Climate Change Inaction Threatens Iraq’s Social Stability and Long-Term Economic Development Prospects
Baghdad, Nov 9, 2022 – Climate change, in particular increasing water scarcity, could further threaten Iraq’s fragile social contract under an oil-led growth model that has been a source of economic volatility. According to the new World Bank Group’s Country Climate and Development Report (CCDR), Iraq faces the challenge of moving away from total oil dependance towards a more diversified, private sector-led economy that creates jobs and builds human capital while also building resilience to climate change.
The report seeks to reconcile Iraq’s development goals and climate ambition, offering policy options for economic diversification and transformation.
Iraq is one of the most vulnerable countries to climate change shocks both in financial and physical terms, including temperature rise and water scarcity. The country is quickly running out of water, and in a business-as-usual scenario, the widening gap between water supply and demand is expected to increase from around 5 billion to 11 billion cubic meters by 2035. Water scarcity and suboptimal water quality can significantly reduce crop yields and affect agri-food systems, threatening food security and adversely impacting GDP.
Iraq’s carbon emissions have more than doubled over the last decade alone. The country has one of the highest levels of carbon intensity (emissions per GDP) compared to its regional and income peers. Almost three quarters of the country’s emissions are attributed to the electricity, oil and gas operations and transport sectors. Decarbonization pathways for the electricity sector can bring significant additional growth and productivity gains.
Despite being one of the largest oil producers in the world and almost doubling its oil production in the past decade, Iraq’s development indices resemble that of low-income countries. Climate change is fueling inequalities and the risk of unrest in a society already eroded by years of conflict and violence.
“Without key structural reforms, Iraq’s pursuit of a resilient, inclusive and diversified growth path will not materialize,” said Jean-Christophe Carret, World Bank Mashreq Country Director. “Delays in implementing these reforms will make it harder for Iraq to cushion the adverse physical and fiscal effects of climate change and to afford its growing investment needs, including in the water and power sectors.”
To address these combined challenges, the Iraq CCDR prioritizes actions in three focus areas: adaptation, with a focus on the water-agriculture-poverty nexus; mitigation, with a focus on decarbonizing Iraq’s energy value chain; and managing the macro-fiscal implications of the transition to a low-carbon economy.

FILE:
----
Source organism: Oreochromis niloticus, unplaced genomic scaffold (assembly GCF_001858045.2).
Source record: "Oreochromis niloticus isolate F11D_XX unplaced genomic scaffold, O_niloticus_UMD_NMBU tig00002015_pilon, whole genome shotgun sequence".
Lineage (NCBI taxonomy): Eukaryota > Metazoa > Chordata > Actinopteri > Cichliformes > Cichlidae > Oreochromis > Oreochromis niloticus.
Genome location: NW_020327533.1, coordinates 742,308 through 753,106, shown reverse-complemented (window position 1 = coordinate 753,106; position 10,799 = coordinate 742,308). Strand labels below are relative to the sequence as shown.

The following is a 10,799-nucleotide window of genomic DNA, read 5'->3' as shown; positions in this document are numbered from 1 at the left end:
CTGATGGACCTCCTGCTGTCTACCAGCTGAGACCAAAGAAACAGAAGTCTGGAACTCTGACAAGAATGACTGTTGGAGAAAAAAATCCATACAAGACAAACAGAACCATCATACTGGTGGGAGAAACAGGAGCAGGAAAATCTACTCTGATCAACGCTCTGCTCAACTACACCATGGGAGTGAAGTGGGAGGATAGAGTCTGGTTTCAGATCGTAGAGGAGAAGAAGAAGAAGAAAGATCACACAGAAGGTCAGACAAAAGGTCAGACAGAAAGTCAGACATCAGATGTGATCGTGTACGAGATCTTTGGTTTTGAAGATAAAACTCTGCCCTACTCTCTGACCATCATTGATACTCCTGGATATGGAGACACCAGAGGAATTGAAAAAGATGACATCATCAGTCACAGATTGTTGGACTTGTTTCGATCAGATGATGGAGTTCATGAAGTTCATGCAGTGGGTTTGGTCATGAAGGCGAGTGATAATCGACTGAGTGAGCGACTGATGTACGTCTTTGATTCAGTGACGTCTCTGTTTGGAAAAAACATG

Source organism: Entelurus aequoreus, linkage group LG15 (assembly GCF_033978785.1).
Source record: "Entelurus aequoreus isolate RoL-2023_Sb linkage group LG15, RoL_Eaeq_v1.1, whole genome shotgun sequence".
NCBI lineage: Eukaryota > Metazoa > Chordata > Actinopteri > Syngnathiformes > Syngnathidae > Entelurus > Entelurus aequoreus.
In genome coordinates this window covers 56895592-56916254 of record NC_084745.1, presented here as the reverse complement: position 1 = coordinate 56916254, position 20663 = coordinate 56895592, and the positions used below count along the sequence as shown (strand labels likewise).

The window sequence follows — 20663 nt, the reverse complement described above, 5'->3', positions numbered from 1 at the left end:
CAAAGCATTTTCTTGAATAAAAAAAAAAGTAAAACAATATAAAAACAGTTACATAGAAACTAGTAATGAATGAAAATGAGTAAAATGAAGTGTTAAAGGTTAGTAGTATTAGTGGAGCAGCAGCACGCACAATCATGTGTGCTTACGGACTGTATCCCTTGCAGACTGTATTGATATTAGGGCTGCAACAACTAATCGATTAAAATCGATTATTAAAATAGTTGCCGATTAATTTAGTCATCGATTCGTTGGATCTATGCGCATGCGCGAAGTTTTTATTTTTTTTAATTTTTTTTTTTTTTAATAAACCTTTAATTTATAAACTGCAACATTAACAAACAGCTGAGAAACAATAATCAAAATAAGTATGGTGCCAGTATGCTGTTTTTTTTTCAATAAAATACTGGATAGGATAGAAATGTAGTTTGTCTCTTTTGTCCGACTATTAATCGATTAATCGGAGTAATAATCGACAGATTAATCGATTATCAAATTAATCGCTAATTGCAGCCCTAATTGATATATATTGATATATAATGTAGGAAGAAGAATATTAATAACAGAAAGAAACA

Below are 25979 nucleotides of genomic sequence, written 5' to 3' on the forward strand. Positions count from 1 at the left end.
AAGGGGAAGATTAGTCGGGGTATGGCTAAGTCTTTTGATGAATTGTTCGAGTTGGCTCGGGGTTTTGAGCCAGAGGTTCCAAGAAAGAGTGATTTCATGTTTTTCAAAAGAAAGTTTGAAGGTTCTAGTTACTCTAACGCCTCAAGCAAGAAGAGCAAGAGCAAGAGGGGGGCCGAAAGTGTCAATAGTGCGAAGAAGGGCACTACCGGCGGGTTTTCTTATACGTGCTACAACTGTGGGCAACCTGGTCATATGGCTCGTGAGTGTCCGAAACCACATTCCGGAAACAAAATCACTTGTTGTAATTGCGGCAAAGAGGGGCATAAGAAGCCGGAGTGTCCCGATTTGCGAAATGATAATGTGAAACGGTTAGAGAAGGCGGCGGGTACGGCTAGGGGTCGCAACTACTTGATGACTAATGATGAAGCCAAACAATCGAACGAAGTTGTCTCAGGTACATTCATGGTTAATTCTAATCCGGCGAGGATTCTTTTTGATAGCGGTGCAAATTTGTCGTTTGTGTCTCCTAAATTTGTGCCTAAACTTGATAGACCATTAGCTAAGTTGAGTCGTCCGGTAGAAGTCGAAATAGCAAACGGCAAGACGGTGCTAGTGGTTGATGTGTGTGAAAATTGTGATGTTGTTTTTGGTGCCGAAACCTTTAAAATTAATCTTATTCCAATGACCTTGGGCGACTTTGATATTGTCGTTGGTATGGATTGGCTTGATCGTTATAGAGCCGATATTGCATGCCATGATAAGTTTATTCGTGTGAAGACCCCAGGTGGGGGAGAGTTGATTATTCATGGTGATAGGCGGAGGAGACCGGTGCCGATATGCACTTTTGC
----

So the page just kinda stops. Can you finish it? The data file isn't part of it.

The CCDR estimates that Iraq would require around US$ 233 billion in investments by 2040 to respond to its most pressing development gaps while embarking on a green and inclusive growth pathway. The report prioritizes these investments in ways that reflect their urgency, synergies, and tradeoffs. “No-regret” measures, recommended in the initial five years (starting in 2022), offer Iraq the chance to respond to development needs and establish foundations of climate action while achieving low-carbon transition benefits at relatively low economic cost. Short- to medium-term measures, recommended over the coming 10-year period, are critical for Iraq to build economic and social resilience and to set a greener transition.
The preparation of the Iraq CCDR adopted a “people centric” approach to reach a deeper understanding of current climate change effects and inform the analysis and policy recommendations. Extensive engagements and consultations were conducted with various stakeholder groups. A CCDR advisory group comprised of representatives from the Government of Iraq, the private sector, and academics was also established.
An in-depth presentation and discussion of the report with all concerned stakeholder groups in Iraq will be organized and announced soon.
World Bank Group Country Climate and Development Reports: The World Bank Group’s Country Climate and Development Reports (CCDRs) are new core diagnostic reports that integrate climate change and development considerations. They will help countries prioritize the most impactful actions to reduce greenhouse gas (GHG) emissions and boost adaptation while delivering on broader development goals. CCDRs build on data and rigorous research and identify main pathways to reduce GHG emissions and climate vulnerabilities, including the costs and challenges as well as benefits and opportunities from doing so. The reports suggest concrete, priority actions to support the low-carbon, resilient transition. As public documents, CCDRs aim to inform governments, citizens, the private sector, and development partners and enable engagements with the development and climate agenda. CCDRs will feed into other core Bank Group diagnostics, country engagements, and operations to help attract funding and direct financing.
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